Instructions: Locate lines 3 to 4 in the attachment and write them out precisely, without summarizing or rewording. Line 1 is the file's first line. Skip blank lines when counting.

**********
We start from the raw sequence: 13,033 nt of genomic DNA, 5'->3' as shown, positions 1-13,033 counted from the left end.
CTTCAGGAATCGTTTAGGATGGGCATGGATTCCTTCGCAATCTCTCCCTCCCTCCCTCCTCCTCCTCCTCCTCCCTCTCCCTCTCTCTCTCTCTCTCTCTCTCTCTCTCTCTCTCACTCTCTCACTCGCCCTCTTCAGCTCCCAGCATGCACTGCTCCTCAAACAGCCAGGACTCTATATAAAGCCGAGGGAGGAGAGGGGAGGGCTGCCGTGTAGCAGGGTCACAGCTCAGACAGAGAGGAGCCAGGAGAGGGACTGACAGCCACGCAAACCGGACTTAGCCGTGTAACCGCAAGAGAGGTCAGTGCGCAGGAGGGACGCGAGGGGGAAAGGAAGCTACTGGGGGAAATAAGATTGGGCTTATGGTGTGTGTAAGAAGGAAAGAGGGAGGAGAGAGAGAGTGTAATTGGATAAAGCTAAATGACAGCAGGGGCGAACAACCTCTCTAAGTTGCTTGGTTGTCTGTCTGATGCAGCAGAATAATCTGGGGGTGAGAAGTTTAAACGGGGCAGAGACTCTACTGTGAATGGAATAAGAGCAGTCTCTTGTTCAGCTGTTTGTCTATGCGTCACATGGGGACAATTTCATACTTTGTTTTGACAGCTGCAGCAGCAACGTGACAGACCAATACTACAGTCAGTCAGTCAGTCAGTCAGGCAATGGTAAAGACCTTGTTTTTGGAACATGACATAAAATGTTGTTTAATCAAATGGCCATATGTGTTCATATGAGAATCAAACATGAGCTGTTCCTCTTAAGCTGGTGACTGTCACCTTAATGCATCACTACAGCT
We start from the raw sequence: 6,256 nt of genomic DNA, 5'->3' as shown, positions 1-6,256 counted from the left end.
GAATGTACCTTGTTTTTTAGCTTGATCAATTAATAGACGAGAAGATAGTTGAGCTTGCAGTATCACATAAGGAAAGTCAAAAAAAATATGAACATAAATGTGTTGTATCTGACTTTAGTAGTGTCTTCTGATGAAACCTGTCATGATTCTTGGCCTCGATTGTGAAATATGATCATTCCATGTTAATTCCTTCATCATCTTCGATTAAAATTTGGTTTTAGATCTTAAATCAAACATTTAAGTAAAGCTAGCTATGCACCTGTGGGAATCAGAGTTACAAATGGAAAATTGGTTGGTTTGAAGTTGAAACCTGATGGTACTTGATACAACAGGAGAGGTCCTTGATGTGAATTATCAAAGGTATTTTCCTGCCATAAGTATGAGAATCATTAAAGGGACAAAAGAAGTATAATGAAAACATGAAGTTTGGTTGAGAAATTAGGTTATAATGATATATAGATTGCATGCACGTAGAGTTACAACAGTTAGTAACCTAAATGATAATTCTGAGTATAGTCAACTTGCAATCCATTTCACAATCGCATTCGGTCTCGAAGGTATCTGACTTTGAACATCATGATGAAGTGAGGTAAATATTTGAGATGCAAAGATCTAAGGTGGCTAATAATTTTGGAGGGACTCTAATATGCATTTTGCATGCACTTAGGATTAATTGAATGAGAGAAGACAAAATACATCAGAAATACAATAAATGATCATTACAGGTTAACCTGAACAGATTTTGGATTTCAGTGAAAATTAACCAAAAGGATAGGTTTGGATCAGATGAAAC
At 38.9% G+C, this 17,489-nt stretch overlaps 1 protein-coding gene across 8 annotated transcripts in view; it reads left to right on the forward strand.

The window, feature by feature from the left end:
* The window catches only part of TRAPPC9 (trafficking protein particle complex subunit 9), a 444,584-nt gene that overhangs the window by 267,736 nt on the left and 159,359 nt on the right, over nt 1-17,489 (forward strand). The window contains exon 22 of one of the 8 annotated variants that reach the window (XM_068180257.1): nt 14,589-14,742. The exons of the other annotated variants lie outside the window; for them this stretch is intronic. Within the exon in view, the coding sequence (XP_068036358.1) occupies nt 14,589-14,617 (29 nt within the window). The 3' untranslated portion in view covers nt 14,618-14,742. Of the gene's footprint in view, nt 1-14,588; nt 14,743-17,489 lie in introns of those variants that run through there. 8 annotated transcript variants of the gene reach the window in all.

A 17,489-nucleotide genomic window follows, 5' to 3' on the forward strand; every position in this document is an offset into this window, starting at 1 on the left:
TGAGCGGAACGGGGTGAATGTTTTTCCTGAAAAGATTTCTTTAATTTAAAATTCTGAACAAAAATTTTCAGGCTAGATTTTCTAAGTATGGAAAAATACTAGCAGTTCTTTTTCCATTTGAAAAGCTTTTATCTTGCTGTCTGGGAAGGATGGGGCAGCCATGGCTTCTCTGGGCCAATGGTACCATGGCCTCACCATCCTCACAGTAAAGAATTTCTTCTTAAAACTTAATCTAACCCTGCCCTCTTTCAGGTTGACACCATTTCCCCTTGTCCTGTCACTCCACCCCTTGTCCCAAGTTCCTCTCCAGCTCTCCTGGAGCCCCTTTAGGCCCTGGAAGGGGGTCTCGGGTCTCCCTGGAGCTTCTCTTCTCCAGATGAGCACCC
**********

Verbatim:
We start from the raw sequence: 6,256 nt of genomic DNA, 5'->3' as shown, positions 1-6,256 counted from the left end.
GAATGTACCTTGTTTTTTAGCTTGATCAATTAATAGACGAGAAGATAGTTGAGCTTGCAGTATCACATAAGGAAAGTCAAAAAAAATATGAACATAAATGTGTTGTATCTGACTTTAGTAGTGTCTTCTGATGAAACCTGTCATGATTCTTGGCCTCGATTGTGAAATATGATCATTCCATGTTAATTCCTTCATCATCTTCGATTAAAATTTGGTTTTAGATCTTAAATCAAACATTTAAGTAAAGCTAGCTATGCACCTGTGGGAATCAGAGTTACAAATGGAAAATTGGTTGGTTTGAAGTTGAAACCTGATGGTACTTGATACAACAGGAGAGGTCCTTGATGTGAATTATCAAAGGTATTTTCCTGCCATAAGTATGAGAATCATTAAAGGGACAAAAGAAGTATAATGAAAACATGAAGTTTGGTTGAGAAATTAGGTTATAATGATATATAGATTGCATGCACGTAGAGTTACAACAGTTAGTAACCTAAATGATAATTCTGAGTATAGTCAACTTGCAATCCATTTCACAATCGCATTCGGTCTCGAAGGTATCTGACTTTGAACATCATGATGAAGTGAGGTAAATATTTGAGATGCAAAGATCTAAGGTGGCTAATAATTTTGGAGGGACTCTAATATGCATTTTGCATGCACTTAGGATTAATTGAATGAGAGAAGACAAAATACATCAGAAATACAATAAATGATCATTACAGGTTAACCTGAACAGATTTTGGATTTCAGTGAAAATTAACCAAAAGGATAGGTTTGGATCAGATGAAAC